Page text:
Fri, 02/08/2019 - 14:53 by karyn
Better Oblivion Community Center has come out of almost nowhere. The band, fronted by Conor Oberst and Phoebe Bridgers, spent some time over a year and half period quietly writing songs together in Los Angeles in between both of their increasingly busy schedules. With a surprise release last week, Better Oblivion Community Center is set to take their record on the road this spring and we caught up with Oberst and Bridgers in LA to discuss the new project, their community songwriting process, and working with your friends.
“It’s really crazy out there,” Bridgers says with a laugh regarding the torrential rain coming down in LA. “On the other hand, though, it is kind of nice. A nice change from things becoming too Groundhog Day here with the weather.” The singer/songwriter has had a whirlwind last couple of years. She released her debut album, Stranger In The Alps, to a lot of fanfare and spent 2018 releasing a devastatingly good EP and touring with Boygenius, a project she created with fellow artists Julian Baker and Lucy Dacus, which was also critical and commercial success.
Conor Oberst doesn’t need much of an introduction. A staple of the indie music scene since the the late nineties, Oberst has been consistently putting out quality music since then. As Bright Eyes he captured every young sensitive heart and as a member of The Faint, Desaparecidos and Monsters Of Folk, he cemented his career by prolifically crafting wonderful music and releasing an album of new material practically yearly.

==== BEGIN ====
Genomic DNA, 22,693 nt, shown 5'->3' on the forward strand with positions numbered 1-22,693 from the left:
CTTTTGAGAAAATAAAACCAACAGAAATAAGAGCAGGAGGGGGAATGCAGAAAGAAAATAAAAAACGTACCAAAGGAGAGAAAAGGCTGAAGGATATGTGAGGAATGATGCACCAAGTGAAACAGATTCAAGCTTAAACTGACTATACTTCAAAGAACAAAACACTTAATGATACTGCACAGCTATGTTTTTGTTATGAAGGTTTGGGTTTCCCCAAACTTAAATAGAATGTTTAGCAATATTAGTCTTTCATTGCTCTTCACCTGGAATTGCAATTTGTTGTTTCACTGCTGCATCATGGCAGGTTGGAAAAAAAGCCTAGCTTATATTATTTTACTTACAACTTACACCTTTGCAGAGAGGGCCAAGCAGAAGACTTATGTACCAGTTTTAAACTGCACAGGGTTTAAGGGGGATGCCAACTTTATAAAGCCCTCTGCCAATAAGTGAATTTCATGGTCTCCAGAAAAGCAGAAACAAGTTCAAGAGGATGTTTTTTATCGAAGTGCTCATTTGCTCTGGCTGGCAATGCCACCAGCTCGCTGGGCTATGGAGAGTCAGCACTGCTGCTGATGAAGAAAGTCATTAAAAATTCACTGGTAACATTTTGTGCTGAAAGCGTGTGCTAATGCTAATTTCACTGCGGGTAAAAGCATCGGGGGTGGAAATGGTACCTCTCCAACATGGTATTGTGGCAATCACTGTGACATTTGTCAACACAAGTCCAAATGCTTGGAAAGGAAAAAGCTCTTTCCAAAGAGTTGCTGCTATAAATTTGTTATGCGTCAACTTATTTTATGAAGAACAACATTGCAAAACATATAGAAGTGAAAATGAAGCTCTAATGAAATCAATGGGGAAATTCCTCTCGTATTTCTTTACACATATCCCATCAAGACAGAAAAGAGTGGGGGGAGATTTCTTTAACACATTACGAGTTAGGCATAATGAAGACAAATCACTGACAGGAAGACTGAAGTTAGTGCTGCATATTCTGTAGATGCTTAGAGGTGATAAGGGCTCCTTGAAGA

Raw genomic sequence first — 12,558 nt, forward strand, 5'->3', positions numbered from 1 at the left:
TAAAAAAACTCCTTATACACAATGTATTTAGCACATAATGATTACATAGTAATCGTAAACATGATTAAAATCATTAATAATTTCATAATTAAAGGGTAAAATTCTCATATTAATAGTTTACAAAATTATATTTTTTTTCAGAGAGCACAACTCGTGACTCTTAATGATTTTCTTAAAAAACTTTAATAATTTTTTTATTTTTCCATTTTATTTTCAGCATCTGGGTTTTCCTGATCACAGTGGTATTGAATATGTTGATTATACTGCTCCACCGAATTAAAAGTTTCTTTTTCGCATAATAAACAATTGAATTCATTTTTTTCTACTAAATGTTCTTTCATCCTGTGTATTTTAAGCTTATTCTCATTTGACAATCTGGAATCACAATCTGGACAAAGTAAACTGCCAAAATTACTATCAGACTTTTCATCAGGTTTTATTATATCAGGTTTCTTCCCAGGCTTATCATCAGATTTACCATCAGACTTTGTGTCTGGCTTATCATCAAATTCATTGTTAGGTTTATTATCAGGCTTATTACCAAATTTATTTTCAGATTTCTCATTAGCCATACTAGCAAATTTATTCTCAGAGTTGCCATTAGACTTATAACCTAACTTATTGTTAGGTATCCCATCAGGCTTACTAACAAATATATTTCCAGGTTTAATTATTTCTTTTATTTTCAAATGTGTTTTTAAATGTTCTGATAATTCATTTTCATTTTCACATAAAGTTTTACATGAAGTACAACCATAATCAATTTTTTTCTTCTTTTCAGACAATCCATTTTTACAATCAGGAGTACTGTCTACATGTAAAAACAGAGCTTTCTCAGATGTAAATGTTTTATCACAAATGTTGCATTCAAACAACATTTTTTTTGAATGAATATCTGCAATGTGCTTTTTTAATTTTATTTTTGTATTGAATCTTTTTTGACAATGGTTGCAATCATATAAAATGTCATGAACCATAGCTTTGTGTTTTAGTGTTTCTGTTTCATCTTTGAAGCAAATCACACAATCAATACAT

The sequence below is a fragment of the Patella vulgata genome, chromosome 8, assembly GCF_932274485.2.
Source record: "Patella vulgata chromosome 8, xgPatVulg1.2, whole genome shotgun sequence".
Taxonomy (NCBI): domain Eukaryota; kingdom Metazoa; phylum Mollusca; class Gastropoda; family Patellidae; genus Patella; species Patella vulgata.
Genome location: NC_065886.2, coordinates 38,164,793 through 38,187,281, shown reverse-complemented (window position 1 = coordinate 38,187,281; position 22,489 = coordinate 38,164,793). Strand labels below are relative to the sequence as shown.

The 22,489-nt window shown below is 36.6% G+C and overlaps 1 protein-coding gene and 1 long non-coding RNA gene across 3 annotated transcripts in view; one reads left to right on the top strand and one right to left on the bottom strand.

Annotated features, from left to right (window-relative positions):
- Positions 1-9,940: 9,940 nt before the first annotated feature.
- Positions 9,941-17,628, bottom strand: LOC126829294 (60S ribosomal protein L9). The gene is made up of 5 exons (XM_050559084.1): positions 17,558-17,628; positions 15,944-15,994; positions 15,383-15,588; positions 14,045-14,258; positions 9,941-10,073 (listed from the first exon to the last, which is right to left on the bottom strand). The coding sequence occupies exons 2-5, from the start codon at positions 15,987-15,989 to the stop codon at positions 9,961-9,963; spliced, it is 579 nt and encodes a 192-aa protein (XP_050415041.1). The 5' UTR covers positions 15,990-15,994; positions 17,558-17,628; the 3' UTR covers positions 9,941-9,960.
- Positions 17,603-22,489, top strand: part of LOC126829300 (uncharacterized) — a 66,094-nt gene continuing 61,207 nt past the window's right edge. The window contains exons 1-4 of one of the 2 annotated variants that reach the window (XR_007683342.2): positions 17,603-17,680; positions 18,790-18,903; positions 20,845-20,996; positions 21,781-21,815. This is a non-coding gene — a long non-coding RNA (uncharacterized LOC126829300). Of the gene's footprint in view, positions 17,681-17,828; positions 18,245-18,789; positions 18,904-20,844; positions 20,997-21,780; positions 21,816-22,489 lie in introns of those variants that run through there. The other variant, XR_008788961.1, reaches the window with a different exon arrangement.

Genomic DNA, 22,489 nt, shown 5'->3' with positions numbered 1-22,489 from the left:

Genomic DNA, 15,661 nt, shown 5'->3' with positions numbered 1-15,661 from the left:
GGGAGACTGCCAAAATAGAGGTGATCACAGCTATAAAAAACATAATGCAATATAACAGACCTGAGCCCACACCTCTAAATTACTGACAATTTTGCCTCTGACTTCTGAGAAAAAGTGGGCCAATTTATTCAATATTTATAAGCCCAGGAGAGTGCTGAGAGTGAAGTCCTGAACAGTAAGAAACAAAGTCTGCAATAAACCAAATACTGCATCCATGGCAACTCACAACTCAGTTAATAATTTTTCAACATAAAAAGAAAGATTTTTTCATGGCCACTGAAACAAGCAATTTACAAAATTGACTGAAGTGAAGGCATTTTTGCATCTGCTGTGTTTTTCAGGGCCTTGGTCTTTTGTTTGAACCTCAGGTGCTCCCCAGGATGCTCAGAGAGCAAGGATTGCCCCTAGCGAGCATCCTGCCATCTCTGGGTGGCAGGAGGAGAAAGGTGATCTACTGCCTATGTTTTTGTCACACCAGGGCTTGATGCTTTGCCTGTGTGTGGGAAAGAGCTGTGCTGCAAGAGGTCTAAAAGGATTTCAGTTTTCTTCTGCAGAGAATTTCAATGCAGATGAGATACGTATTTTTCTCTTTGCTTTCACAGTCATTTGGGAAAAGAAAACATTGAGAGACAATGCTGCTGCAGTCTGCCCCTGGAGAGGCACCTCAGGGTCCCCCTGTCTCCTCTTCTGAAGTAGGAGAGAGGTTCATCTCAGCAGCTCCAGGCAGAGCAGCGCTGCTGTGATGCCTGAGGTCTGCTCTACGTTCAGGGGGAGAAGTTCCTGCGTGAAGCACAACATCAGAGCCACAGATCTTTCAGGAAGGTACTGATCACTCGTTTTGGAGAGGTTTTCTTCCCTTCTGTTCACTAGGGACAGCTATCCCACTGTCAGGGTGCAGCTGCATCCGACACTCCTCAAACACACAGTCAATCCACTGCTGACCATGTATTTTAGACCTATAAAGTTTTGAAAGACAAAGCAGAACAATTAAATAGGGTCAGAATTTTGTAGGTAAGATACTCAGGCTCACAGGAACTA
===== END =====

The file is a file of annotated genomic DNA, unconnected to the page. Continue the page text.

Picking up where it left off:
“We met through a series of mutual friends,” says Bridgers, explaining their acquaintance. “Then we ended up going on tour together in January of 2017. After one of the shows we had a bit of a heart to heart, and I’ve seen Conor do this with a lot of musicians and I have a bit of a joke about it whenever this happens, as him and whoever he is talking to immediately form a new band together. Then a couple months later we started to write a song together and it just kind of snowballed from there.” The songwriting process, for the record, turned out to be a fairly organic process. “It was very unique in the way that we would sit in a room together and write these songs start to finish,” says Oberst. “There was no exchanging demos back and forth, it was a really old fashioned type of experience. We live super close to each other in LA so we would just meet up and write. Phoebe and her group of friends all kind of do that. When they have time, they meet up and write songs with no apparent thought of recording them or releasing them, just as a cool exercise.”
Being a part of this kind of community made it easier for them to not have any expectations of what they were trying to do. “It was all so low stakes,” explains Oberst. “No one even knew we had a project.” The fact that this was something that either of the artists wasn’t really talking about extended through to, and informed, the way they wanted to release the record. “Yeah, we were just working on it and because no one really knew about it we thought it would be a great way to put it out too. My label actually had a bit of a borderline intervention with me,” Bridgers jokes. “They were like, 'Do you really want to do it this way?' They liked it a lot and were all, ‘Do you really want to go on tour right away again?’ And I was just like, 'Yes!'” Bridgers also really liked the idea about dropping the record out of nowhere and in turn not giving anyone a chance to have a presupposed idea of what it was going to sound like. “No one expected this from us, and myself and Conor both come from this singer songwriter background so I didn’t want anyone to hear it and form an idea of what it would be like. The whole idea was to have this band separate itself from that singer songwriter mold.”